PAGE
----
Monday, November 30, 2015

Our New Thing is a new game

Our family plays games. In fact, one of Tim’s and my first dates was over a Pictionary game. When Sophie was little, she called it Family Game Night because that’s what it said on the Sorry box from Parker Bros: “Plan a Family Game Night!” Over the years, we’ve enjoyed Sorry, Clue, Scattergories, and a whole batch of others.

When Sophie discovered Quickword, that became our go-to game. It was a word game with different variations (name as many words as you can in one minute that have to do with baseball or name as many words as you can with AY preceded by L somewhere in the word). That always led to squawking because Tim included generic words like people, men, women, thing, etc. no matter whether it was baseball or circuses; but everyone had their own specialty in one variation or another so things equaled out.

We always took Boggle on family vacations because it was small, but lately, the only way it’s competitive is if Tim and I combine scores against half of Sophie’s. And I’m no longer willing to play Monopoly when there are three of us because it always turns into two people making a deal while the third just goes round and round and lands on things.

Then we moved on to Buzz Word, which is our latest dinner party game and one of the ways we launched Empty Nest social life. We invite over four people and we play two teams of three. It’s still words, but it’s easier and a lot of fun.

This is how you can tell a Third Third party game from ones we’ve known before:
  • It does not involve drinking.

  • It does not involve trivia.

  • It does not go on forever and take all night.

  • We don’t start the timer until the question person has his or her reading glasses on.

  • All the answers are on the tips of all our tongues; they’re just not retrievable.

  • We play it in teams so if popular music isn’t your specialty, for example, you just have to patiently wait for one of your teammates to get it. No frustrating, fruitless, solo circling of the board.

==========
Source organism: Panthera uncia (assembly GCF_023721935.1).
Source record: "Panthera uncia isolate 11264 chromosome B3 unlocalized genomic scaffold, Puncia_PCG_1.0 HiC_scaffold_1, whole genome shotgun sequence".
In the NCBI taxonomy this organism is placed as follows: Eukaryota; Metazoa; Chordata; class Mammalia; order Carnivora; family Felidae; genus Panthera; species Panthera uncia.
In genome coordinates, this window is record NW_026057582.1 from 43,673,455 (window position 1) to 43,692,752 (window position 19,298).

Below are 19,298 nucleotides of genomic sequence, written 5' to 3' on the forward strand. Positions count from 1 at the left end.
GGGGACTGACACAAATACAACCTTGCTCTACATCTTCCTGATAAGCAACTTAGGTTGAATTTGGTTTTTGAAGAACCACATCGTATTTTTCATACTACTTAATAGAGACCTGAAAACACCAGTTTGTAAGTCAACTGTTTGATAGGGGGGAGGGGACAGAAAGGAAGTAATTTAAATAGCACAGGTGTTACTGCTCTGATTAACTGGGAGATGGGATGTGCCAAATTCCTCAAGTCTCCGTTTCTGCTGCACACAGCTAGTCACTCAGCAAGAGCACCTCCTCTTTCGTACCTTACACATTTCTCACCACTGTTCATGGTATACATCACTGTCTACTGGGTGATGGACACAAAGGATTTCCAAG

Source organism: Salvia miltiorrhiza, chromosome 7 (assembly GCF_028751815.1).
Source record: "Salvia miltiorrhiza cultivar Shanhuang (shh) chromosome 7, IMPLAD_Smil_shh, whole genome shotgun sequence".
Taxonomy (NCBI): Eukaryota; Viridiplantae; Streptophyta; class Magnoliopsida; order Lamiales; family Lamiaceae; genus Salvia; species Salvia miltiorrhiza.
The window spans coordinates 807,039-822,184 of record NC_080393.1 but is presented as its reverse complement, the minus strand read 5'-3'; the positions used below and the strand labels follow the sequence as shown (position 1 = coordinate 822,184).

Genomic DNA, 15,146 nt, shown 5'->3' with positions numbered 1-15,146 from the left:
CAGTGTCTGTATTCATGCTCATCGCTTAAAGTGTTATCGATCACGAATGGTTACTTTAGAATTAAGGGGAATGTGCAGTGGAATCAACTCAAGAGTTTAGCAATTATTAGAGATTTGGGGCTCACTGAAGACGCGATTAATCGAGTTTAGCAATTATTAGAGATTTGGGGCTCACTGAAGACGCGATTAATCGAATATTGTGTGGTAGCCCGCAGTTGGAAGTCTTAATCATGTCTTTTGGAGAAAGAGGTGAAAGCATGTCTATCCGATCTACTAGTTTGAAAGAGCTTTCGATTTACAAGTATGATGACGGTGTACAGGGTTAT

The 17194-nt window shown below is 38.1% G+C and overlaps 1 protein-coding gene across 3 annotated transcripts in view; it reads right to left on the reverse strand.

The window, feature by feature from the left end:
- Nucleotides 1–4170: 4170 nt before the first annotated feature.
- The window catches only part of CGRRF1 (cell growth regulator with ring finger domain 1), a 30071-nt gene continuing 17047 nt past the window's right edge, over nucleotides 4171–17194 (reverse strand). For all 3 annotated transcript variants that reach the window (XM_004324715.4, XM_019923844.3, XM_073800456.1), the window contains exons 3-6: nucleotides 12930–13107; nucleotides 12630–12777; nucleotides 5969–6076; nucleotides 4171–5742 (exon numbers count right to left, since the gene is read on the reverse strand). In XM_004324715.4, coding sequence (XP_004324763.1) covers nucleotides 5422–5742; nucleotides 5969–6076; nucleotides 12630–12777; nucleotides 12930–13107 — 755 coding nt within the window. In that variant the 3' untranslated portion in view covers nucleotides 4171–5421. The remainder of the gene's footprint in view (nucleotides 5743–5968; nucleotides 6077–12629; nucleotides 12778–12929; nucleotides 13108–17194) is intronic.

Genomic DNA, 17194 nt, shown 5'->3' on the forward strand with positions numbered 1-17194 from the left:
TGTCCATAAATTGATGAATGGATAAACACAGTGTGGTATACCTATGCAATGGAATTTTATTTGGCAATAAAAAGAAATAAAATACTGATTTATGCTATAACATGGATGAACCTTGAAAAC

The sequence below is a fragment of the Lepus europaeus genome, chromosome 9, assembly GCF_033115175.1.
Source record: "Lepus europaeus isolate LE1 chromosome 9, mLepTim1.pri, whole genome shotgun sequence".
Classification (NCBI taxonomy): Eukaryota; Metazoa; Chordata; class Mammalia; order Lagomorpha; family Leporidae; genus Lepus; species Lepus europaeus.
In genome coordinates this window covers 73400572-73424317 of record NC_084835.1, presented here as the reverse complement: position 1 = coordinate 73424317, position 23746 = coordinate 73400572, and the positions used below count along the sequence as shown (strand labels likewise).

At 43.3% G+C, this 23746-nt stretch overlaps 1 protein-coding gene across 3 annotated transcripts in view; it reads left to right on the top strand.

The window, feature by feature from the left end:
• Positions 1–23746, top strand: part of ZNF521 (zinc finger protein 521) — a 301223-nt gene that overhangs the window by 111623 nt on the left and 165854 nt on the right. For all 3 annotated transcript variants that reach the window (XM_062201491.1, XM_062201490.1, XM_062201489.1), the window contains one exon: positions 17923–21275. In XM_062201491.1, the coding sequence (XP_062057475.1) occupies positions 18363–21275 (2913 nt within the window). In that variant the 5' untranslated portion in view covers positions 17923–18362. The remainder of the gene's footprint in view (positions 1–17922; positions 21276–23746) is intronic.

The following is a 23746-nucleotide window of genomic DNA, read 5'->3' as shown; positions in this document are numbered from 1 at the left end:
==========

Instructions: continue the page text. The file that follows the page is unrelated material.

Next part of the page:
Sophie is trying to introduce us to Settlers of Catan, but I’m still wary of interminable games – Risk, 1863 Civil War. They were horrible as a kid – practically torture – so they never even made it into my Second Third. But I’m remaining open; she insists it’s fun.
Recently, Connie taught me how to play Five Crowns, her family’s favorite, and I brought it back home. For once, we have a non-word game with the right balance of luck and paying-attention. Eleven rounds, so if you muff up badly in one round, there’s still a chance to redeem yourself (and wait for someone else to screw up badly).

Thanksgiving. I am thankful for a visit from Sophie, dinner with good friends, and the many, many games of Five Crowns our family played this past week. New Thing meets Old Tradition, and somehow we all come out winners (no matter what all the score sheet evidence says).


  1. a great fast non-trivia non-word game is Nuclear War

  2. I love word games! (But my favorite game of all time is bridge. Unfortunately, it's not something one can pick up in 5 minutes.)

    We played 5 Crowns with some couples we met on a cruise. At first, the woman who brought the game always won. After a while something clicked and the rest of us started winning. It's a good one for those who don't want to play word games.


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